The recent powerful solar flare, which triggered the largest space weather storm in four years, could cost up to $2 trillion dollars in damage to communications satellites, electric power grids and GPS navigation systems, scientists said on Monday, dubbing it the global hurricane Katrina .

Classified as a Class X flare, the Feb 15 event spewed billions of tons of charged particles, igniting a geomagnetic storm in the Earth's magnetic field, said Daniel Baker, director of University of Colorado-Boulder's Lab for Space Physics.

Such powerful ejections can disrupt airline navigation systems and power grids to the safety of airline crews and astronauts, according to a Colorado statement.

The Sun is coming back to life, said Baker, an internationally known space weather expert.

The Sun has been in its most quiescent state since early 20th century, said Baker.

We have to take the issue of space weather seriously, said Sir John Beddington, UK chief scientist told Financial Times.The sun is coming out of a quiet period, and our vulnerability has increased since the last solar maximum [around 2000],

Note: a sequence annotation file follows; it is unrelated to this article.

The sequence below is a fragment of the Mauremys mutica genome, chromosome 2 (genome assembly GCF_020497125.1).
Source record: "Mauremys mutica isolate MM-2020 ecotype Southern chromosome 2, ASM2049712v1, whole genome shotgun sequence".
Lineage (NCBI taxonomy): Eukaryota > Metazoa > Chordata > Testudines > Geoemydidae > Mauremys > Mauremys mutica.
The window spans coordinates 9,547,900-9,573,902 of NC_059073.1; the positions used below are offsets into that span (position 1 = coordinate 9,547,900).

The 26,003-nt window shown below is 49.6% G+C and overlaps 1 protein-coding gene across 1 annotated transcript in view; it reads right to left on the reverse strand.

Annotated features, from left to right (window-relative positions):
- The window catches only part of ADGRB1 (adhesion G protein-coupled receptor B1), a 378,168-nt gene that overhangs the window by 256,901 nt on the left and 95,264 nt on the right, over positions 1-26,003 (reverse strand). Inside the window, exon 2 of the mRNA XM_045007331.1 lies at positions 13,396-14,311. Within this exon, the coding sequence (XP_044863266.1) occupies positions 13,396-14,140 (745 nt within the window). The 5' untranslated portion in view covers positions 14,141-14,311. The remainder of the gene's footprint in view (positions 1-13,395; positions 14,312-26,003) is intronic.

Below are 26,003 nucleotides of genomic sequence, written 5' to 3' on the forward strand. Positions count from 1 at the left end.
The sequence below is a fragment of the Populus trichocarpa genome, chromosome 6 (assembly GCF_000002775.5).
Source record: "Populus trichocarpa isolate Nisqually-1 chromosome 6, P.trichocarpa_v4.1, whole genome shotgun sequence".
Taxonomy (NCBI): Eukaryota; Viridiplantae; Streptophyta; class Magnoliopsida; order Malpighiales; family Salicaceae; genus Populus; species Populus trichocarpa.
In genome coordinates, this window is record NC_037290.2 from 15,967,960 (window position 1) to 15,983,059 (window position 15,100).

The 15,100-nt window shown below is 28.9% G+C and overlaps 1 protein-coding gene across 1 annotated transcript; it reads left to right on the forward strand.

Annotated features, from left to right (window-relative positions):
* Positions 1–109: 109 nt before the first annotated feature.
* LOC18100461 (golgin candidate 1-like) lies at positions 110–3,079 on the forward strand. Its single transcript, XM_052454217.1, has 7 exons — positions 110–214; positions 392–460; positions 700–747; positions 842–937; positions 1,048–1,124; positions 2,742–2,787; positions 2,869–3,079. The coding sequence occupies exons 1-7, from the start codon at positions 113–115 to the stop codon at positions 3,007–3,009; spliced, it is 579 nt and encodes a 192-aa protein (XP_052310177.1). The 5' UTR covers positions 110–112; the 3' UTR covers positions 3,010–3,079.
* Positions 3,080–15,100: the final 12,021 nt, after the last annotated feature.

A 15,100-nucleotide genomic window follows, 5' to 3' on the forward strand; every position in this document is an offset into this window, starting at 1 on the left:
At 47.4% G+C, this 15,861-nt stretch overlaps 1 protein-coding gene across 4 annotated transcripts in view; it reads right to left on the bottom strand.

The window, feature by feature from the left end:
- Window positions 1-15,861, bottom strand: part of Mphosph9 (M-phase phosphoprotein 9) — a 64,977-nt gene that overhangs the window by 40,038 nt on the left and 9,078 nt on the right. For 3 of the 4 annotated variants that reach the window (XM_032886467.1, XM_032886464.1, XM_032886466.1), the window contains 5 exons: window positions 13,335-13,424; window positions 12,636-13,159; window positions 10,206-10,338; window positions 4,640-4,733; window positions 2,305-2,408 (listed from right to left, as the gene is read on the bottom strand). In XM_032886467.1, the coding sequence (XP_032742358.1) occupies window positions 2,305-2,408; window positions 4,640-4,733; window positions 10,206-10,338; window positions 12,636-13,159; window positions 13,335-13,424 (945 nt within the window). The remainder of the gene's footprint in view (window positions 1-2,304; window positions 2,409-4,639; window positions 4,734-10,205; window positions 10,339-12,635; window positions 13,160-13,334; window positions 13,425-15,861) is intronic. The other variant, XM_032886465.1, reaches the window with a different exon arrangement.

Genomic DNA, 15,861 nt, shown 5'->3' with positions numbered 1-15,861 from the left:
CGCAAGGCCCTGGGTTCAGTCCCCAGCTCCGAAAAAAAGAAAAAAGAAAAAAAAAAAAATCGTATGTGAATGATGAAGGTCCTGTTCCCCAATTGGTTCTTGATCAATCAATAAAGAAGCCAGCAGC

Predict and prepare should be the watchwords, agreed Jane Lubchenco, head of the US National Oceanic and Atmospheric Administration. So much more of our technology is vulnerable than it was 10 years ago.

The most intense solar storm on record, which ruined much of the world's newly installed telegraph network in 1859, took place during an otherwise weak cycle. An 1859-type storm today could knock out the world's information, communications and electricity distribution systems, at a cost estimated by the US government at $2,000bn.